Pure launches Evoke D4 radio with Bluetooth streaming

Radio giant Pure has today announced it has updated its Evoke range of DAB radios with the Evoke D4 and Evoke D4 with Bluetooth.

Both units feature much improved audio capabilities, with Pure's audio engineering team hand-tuning each model. What will come as a pleasant surprise though is the addition of Bluetooth connectivity, which will allow streaming from compatible smartphones, tablets and other Bluetooth devices.

Pure's iconic design is in evidence once more, building on the initial design of the Evoke-1, released more than ten years ago.

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Both Evoke models feature an intuitive new remote control, and a touch-sensitive Snoozehandle; which for those who like their sleep, makes it easy to snooze the alarm. Also onboard is an auxillary input for iPods, MP3 players and more.

An optional rechargeable battery pack is also available, providing 50 hours of portable listening time.

The radios have 30 built-in presets with four quick access buttons for sleep and kitchen timers, as well as tone and alarm functions.

Pure's director of marketing Nick Hucker says of the refreshed range, "2013 is an important milestone for digital radio with the Government committed to making a positive decision on radio switchover by the end of this year."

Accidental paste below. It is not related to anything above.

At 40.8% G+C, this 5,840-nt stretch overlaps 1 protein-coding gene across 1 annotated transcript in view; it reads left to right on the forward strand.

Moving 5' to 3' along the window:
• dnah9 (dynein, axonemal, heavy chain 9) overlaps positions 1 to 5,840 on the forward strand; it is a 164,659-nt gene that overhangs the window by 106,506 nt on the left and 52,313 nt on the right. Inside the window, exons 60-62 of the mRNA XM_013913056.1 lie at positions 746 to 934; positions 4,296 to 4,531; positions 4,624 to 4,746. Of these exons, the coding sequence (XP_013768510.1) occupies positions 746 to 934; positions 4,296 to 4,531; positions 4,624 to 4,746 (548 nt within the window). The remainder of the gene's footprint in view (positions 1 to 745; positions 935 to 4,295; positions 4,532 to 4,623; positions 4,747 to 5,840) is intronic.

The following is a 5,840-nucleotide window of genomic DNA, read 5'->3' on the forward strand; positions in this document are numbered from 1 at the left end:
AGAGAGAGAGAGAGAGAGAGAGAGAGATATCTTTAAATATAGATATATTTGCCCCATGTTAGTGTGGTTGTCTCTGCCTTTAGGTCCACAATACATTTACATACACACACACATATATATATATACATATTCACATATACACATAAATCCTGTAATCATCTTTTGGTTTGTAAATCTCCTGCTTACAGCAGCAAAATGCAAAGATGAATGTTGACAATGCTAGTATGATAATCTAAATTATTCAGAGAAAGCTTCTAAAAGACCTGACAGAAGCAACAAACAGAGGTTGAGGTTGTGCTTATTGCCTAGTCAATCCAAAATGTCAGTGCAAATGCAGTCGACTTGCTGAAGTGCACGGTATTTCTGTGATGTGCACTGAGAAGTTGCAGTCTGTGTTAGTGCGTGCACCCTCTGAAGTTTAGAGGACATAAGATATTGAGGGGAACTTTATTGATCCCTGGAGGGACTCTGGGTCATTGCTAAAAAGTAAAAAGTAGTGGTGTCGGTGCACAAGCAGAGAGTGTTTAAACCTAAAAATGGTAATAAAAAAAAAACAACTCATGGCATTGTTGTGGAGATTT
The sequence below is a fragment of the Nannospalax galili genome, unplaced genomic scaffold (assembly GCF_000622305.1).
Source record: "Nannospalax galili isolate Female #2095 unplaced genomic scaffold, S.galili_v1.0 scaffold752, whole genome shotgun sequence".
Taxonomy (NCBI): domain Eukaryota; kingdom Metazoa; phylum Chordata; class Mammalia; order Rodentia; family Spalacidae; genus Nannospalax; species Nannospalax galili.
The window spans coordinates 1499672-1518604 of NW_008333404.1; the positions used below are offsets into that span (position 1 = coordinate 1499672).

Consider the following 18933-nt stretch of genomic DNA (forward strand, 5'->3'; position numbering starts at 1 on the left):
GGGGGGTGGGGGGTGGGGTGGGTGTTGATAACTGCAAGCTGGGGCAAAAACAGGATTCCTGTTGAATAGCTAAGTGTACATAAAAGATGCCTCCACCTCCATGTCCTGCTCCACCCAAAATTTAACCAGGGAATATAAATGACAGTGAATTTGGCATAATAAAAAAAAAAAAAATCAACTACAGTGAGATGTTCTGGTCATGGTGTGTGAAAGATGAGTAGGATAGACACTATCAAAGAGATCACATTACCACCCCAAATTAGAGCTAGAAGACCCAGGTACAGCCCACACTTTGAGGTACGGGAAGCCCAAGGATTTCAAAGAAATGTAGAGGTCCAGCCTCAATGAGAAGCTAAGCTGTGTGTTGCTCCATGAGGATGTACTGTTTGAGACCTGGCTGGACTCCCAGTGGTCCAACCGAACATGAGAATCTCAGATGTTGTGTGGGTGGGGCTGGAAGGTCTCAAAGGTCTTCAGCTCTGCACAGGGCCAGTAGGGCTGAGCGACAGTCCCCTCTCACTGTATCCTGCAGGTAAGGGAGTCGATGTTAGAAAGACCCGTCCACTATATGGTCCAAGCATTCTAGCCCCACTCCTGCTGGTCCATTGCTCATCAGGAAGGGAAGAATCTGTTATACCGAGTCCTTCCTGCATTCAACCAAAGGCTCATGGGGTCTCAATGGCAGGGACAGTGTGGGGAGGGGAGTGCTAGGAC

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"As the company that pioneered the digital radio revolution with the original Evoke-1, which turned ten last year, we have an incredibly strong roadmap of digital radio products for the home and the car to suit the needs of all consumers as the category develops in the coming years and becomes more mainstream."

The Evoke D4 is offered in real walnut or oak veneer casings, and is available now for £130.

If the Bluetooth version takes your fancy, you'll have to wait until December when its released. It will come in sleek real wood 'domino' black, and 'glacier' white finishes. The Evoke D4 with Bluetooth will cost £150.

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by Max Langridge

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Max is a staff writer for What Hi-Fi?'s sister site, TechRadar, in Australia. But being the wonderful English guy he is, he helps out with content across a number of Future sites, including What Hi-Fi?. It wouldn't be his first exposure to the world of all things hi-fi and home cinema, as his first role in technology journalism was with What Hi-Fi? in the UK. Clearly he pined to return after making the move to Australia and the team have welcomed him back with arms wide open.